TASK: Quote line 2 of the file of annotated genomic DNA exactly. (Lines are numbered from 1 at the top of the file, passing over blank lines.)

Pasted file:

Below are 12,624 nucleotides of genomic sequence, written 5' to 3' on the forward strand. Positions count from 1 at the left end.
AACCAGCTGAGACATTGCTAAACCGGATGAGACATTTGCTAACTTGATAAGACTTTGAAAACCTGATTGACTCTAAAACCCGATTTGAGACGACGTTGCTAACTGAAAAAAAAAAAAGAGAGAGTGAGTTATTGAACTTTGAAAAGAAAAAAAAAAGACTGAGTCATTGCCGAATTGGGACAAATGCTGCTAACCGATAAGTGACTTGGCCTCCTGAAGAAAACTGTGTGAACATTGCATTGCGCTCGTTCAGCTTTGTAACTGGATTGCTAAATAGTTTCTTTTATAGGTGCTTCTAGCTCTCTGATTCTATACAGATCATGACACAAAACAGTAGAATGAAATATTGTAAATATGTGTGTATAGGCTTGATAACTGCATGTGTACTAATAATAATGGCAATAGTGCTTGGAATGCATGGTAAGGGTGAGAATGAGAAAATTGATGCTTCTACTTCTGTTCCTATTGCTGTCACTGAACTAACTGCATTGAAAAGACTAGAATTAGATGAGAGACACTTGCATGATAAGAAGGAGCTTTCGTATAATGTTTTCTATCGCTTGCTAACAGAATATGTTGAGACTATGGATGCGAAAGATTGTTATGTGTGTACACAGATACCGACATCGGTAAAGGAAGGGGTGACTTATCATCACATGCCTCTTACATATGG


AACCAGCTGAGACATTGCTAAACCGGATGAGACATTTGCTAACTTGATAAGACTTTGAAAACCTGATTGACTCTAAAACCCGATTTGAGACGACGTTGCTAACTGAAAAAAAAAAAAGAGAGAGTGAGTTATTGAACTTTGAAAAGAAAAAAAAAAGACTGAGTCATTGCCGAATTGGGACAAATGCTGCTAACCGATAAGTGACTTGGCCTCCTGAAGAAAACTGTGTGAACATTGCATTGCGCTCGTTCAGCTTTGTAACTGGATTGCTAAATAGTTTCTTTTATAGGTGCTTCTAGCTCTCTGATTCTATACAGATCATGACACAAAACAGTAGAATGAAATATTGTAAATATGTGTGTATAGGCTTGATAACTGCATGTGTACTAATAATAATGGCAATAGTGCTTGGAATGCATGGTAAGGGTGAGAATGAGAAAATTGATGCTTCTACTTCTGTTCCTATTGCTGTCACTGAACTAACTGCATTGAAAAGACTAGAATTAGATGAGAGACACTTGCATGATAAGAAGGAGCTTTCGTATAATGTTTTCTATCGCTTGCTAACAGAATATGTTGAGACTATGGATGCGAAAGATTGTTATGTGTGTACACAGATACCGACATCGGTAAAGGAAGGGGTGACTTATCATCACATGCCTCTTACATATGG